17 March 2004

Taming the prerogative

The Report concludes that a different approach is needed, and that comprehensive legislation should be drawn up which would require government within six months to list the prerogative powers exercised by Ministers. The list would then be considered by a parliamentary committee and appropriate legislation would be framed to put in place statutory safeguards where necessary. A paper and draft Bill appended to the Report, prepared by Professor Rodney Brazier, the specialist adviser to the inquiry, contain these provisions as well as proposals for early legislative action in the case of three of the most important specific areas covered by prerogative powers: decisions on armed conflict, treaties and passports. The Report recommends that the Government should, before the end of the current session, initiate a public consultation exercise on the prerogative powers of Ministers.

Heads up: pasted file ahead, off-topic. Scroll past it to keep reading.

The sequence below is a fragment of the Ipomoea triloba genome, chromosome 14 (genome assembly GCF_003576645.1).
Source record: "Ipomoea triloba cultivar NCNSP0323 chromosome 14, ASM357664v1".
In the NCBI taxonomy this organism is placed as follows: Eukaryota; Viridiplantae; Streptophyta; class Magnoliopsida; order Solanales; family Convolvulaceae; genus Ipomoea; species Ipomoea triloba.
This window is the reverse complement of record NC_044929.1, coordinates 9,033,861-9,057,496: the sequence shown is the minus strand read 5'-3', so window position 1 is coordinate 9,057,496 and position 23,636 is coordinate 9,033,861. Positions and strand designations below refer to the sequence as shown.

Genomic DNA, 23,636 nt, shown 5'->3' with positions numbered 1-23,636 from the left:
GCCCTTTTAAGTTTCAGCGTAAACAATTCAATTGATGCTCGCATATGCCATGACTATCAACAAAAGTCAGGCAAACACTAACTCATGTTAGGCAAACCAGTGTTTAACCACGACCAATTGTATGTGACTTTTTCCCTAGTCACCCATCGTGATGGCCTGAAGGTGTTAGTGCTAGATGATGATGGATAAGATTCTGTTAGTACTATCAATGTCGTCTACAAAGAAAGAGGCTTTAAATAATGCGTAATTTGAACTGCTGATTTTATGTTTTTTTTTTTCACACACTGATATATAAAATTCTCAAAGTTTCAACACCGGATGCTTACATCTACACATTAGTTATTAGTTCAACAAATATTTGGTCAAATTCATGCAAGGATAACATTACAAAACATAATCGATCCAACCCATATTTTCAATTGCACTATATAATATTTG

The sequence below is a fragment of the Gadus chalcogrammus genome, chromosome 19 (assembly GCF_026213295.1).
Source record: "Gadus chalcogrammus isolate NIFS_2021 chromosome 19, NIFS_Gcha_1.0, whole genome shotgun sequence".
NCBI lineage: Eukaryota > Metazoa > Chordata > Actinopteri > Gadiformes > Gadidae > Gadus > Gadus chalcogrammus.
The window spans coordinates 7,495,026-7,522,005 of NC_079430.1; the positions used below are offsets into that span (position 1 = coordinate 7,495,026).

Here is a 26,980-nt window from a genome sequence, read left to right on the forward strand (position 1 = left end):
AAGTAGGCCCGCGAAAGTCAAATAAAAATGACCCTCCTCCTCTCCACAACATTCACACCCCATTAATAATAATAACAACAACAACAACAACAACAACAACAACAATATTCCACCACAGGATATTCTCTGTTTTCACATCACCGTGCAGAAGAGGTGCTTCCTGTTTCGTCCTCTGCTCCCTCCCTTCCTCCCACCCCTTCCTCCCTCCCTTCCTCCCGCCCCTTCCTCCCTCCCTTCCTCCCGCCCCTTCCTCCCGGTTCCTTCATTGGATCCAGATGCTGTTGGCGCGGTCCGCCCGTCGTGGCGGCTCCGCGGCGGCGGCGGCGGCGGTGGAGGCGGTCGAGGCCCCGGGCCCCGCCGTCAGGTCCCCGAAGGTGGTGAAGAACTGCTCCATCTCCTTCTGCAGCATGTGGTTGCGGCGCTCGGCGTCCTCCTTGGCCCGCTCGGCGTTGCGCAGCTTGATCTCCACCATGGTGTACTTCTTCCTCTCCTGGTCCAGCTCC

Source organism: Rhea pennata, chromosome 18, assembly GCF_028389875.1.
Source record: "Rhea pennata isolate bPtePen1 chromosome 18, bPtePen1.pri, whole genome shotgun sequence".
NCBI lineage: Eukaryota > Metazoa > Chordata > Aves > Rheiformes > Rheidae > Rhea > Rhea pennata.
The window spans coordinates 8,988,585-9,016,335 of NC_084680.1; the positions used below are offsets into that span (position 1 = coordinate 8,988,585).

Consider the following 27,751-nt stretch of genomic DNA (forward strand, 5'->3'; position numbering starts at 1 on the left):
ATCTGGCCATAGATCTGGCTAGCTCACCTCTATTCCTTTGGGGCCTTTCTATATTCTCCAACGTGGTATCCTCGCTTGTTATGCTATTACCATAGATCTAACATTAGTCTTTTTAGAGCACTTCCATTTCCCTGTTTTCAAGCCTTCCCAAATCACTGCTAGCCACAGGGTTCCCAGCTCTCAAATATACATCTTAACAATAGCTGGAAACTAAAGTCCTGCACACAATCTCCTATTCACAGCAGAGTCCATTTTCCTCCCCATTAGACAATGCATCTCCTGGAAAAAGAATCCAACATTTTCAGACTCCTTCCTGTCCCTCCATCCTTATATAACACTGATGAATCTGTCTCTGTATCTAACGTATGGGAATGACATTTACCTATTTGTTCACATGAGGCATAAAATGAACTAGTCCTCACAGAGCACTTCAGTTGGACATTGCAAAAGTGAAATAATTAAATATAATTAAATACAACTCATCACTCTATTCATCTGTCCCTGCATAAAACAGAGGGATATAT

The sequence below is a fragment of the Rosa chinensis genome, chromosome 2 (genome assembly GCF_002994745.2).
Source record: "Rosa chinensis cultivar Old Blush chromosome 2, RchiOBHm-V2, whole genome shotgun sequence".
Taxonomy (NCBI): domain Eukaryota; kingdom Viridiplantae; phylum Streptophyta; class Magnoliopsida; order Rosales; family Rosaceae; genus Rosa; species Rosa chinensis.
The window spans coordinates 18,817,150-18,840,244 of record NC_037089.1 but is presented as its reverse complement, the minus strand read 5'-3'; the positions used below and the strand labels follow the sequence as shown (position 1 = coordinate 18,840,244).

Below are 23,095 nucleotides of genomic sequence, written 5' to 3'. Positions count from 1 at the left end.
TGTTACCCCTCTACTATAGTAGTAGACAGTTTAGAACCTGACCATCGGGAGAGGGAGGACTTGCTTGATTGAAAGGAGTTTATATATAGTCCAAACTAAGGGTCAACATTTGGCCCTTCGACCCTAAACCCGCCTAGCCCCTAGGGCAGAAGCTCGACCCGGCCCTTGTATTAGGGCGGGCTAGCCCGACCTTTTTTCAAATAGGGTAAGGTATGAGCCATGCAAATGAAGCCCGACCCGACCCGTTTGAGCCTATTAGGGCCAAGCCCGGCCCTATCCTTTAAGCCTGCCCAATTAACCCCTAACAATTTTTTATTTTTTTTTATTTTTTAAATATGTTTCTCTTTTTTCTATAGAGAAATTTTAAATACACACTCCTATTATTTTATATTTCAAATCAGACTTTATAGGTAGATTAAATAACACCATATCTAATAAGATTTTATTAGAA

The House of Commons public administration committee has written a draft bill which among other things, requires parliamentary approval before going to war or ratifying certain treaties.

The bill would require the consent of both houses before:

  • 5(1)(a)��"armed conflict" means any use of force which gives rise, or may give rise, to a situation of armed conflict to which the Geneva Conventions of 1949 or the Additional Protocols of 1977 apply;

  • 6��Declaration of war

  • 7(1)��Any use of Her Majesty's armed forces in support of the police

That's already required by the US constitution and could be achieved by statute in Australia. The Australian Democrats have proposed changes to the Defence Act in the past without success. Our constitution is silent on the war power because it was written for a self-governing colony within an empire that no longer exists. The Commons committee makes the point that the exercise of the royal prerogative by ministers was never voted by parliament, it just evolved with the disappearance of the Crown's political powers. Rather than being abolished or democratised the royal prerogative was simply shifted to the prime minister.

The Man of Steel sought consent for the Iraq war from both houses. The Senate refused its consent and was ignored. There is no higher decision than going to war and it's an outrage that it remains a thing the prime minister, acting alone, can decide without appeal.

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